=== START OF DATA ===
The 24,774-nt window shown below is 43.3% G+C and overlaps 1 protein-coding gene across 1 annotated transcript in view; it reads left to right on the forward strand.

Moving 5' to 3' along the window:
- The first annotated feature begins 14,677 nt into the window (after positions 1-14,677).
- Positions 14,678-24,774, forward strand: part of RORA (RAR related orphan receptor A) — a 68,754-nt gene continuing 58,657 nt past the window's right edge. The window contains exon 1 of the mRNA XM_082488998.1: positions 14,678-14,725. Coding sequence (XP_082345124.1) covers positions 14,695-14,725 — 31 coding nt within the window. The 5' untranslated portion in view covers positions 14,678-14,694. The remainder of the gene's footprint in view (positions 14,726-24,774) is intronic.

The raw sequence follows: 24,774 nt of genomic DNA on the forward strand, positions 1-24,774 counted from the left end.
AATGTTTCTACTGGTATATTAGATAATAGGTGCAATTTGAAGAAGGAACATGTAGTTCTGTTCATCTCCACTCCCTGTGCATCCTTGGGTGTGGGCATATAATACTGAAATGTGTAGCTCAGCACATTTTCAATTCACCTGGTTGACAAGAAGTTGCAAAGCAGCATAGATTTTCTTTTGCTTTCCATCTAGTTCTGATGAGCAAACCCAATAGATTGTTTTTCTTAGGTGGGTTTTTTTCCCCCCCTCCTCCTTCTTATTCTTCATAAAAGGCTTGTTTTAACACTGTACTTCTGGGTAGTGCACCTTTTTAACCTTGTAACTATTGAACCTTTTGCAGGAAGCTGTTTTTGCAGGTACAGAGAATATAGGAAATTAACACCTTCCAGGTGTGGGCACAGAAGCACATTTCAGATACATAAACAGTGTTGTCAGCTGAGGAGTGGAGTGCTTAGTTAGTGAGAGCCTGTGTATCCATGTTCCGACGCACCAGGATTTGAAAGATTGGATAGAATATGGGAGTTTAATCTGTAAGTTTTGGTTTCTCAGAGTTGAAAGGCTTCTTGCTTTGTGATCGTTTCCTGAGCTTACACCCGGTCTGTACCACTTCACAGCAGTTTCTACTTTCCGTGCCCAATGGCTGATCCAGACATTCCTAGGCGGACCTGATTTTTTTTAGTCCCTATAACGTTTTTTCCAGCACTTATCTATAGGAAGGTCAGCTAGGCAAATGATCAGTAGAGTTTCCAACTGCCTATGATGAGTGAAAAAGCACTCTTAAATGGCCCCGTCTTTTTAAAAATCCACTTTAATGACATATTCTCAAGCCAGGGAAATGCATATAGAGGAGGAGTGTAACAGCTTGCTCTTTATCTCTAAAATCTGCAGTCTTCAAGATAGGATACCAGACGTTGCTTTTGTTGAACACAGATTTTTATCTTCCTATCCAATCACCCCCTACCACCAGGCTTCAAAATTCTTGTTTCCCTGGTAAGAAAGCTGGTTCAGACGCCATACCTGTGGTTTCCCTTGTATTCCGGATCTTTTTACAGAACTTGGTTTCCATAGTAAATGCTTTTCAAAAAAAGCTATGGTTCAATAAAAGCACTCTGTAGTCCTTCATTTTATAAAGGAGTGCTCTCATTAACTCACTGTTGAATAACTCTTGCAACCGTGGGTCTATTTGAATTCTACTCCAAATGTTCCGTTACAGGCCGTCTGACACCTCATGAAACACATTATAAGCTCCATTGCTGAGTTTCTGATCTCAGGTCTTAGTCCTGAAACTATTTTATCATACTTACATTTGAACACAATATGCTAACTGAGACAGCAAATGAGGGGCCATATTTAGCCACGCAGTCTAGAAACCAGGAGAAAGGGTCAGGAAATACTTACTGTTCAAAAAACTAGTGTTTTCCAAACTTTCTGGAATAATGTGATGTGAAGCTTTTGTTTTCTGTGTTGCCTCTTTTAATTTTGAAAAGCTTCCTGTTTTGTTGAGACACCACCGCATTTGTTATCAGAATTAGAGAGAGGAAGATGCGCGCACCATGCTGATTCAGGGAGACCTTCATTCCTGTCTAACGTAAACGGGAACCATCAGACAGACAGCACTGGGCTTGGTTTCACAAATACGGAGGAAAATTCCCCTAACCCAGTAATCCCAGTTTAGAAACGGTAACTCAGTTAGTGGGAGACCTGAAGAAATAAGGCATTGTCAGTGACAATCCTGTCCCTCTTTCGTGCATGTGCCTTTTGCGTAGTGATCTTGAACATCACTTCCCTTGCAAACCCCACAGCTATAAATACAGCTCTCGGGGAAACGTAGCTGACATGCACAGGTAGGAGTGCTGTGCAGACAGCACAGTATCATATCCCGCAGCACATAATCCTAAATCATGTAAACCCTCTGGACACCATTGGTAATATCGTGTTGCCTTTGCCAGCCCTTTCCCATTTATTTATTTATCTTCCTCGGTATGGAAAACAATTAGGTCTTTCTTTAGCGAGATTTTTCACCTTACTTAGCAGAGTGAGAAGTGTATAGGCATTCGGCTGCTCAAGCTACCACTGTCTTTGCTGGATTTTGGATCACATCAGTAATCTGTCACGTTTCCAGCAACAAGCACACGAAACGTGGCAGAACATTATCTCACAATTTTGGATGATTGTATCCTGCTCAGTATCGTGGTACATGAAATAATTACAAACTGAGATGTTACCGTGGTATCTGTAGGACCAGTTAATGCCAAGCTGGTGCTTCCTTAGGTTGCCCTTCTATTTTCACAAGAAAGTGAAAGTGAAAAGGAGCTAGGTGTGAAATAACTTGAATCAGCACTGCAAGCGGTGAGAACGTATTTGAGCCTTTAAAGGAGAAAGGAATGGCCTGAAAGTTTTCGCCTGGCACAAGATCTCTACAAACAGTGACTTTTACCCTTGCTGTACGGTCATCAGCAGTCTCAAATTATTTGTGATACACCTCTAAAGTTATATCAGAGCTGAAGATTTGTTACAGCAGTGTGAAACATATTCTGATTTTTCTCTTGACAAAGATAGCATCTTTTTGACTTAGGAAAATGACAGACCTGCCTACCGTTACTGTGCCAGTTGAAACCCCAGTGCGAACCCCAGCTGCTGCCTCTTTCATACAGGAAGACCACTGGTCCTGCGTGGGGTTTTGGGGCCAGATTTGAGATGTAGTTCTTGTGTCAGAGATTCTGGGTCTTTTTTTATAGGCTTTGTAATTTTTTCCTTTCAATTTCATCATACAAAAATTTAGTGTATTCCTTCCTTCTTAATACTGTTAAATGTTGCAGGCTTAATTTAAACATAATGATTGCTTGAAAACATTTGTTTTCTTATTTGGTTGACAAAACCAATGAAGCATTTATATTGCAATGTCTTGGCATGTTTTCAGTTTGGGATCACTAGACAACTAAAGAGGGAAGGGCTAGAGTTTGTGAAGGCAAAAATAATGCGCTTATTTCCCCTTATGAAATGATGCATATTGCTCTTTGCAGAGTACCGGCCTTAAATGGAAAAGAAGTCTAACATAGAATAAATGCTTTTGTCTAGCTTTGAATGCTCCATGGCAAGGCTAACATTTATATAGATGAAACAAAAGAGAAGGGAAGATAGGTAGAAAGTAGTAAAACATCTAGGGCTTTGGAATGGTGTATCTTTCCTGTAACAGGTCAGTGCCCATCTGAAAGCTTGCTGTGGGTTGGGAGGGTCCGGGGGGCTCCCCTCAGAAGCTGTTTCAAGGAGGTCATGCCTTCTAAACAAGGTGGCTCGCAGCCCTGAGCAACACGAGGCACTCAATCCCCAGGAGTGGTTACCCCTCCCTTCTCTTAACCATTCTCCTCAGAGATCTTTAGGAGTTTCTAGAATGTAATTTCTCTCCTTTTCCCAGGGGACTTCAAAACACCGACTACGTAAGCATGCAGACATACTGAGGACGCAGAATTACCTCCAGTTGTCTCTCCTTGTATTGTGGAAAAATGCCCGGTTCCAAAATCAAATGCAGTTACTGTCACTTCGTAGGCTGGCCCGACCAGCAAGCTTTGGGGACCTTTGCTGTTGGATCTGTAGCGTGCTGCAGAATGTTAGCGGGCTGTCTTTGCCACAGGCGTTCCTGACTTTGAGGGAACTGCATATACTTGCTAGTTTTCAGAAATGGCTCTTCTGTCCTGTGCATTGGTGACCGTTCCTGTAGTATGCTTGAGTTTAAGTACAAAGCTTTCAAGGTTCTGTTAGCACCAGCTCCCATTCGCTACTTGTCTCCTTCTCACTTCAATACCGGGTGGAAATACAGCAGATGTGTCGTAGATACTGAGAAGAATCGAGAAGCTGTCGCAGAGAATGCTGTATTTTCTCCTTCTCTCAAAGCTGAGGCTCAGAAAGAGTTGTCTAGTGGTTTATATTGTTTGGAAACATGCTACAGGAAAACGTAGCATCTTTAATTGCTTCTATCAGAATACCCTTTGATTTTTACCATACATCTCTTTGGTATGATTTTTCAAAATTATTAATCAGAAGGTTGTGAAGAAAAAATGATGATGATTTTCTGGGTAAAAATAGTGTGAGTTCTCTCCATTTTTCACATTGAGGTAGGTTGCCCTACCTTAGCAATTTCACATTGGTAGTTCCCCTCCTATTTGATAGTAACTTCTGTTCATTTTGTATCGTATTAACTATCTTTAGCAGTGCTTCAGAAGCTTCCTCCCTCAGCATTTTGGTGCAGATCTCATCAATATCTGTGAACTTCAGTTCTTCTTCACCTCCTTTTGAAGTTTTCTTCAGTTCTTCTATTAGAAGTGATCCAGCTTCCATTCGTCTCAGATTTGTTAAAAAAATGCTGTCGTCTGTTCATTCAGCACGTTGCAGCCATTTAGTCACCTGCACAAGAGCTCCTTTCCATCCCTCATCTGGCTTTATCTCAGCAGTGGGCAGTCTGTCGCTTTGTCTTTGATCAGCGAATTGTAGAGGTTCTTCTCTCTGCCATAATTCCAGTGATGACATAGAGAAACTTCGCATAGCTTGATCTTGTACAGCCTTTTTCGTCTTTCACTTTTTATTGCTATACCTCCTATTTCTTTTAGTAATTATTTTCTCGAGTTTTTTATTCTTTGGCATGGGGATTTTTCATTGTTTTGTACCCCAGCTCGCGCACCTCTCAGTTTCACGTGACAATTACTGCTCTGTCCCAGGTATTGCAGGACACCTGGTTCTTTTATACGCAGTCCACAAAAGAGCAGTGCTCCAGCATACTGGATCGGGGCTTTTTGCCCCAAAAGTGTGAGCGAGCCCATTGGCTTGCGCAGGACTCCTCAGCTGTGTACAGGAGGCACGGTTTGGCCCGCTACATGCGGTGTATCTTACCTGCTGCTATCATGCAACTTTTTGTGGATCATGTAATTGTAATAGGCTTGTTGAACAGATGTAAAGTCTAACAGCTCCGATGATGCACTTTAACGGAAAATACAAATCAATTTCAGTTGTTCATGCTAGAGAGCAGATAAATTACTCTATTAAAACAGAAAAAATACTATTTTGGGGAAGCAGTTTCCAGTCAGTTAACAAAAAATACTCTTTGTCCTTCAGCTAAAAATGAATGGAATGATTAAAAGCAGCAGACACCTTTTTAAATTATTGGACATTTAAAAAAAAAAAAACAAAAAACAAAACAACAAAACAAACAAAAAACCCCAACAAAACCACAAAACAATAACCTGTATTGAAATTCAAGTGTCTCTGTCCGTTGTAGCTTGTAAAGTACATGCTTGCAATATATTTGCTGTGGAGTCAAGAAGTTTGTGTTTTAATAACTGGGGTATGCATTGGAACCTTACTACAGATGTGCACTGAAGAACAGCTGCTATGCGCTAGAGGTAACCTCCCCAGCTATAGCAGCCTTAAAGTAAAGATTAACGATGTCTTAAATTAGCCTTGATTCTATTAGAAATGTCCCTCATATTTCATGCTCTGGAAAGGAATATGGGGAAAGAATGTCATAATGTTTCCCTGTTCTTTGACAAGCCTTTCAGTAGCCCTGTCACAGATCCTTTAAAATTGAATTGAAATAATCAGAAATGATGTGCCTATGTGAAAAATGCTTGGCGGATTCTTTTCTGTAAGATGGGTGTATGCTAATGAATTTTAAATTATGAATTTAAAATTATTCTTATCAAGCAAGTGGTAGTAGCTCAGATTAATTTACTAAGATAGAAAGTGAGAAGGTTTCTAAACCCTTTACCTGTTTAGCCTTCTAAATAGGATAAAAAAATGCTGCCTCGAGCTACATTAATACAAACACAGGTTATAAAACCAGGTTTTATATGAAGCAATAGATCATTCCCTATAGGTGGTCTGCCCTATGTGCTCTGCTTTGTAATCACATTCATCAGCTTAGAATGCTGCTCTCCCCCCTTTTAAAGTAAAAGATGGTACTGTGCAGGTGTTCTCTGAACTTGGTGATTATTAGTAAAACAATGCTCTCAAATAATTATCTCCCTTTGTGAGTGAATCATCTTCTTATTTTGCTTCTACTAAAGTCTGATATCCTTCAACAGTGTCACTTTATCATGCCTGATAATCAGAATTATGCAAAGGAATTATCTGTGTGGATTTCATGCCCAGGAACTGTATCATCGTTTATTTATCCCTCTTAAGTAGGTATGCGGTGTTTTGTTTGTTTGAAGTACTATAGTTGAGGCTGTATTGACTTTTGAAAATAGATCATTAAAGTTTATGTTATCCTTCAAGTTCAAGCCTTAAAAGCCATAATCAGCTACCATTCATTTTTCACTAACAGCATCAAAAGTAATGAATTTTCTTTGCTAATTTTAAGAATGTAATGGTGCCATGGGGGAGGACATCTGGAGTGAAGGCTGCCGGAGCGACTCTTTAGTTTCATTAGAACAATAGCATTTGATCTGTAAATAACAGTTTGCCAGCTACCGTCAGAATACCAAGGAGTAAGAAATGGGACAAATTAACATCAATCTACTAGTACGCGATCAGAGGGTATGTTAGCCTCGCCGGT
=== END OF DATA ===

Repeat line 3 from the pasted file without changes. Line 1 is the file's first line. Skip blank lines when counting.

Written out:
- The first annotated feature begins 14,677 nt into the window (after positions 1-14,677).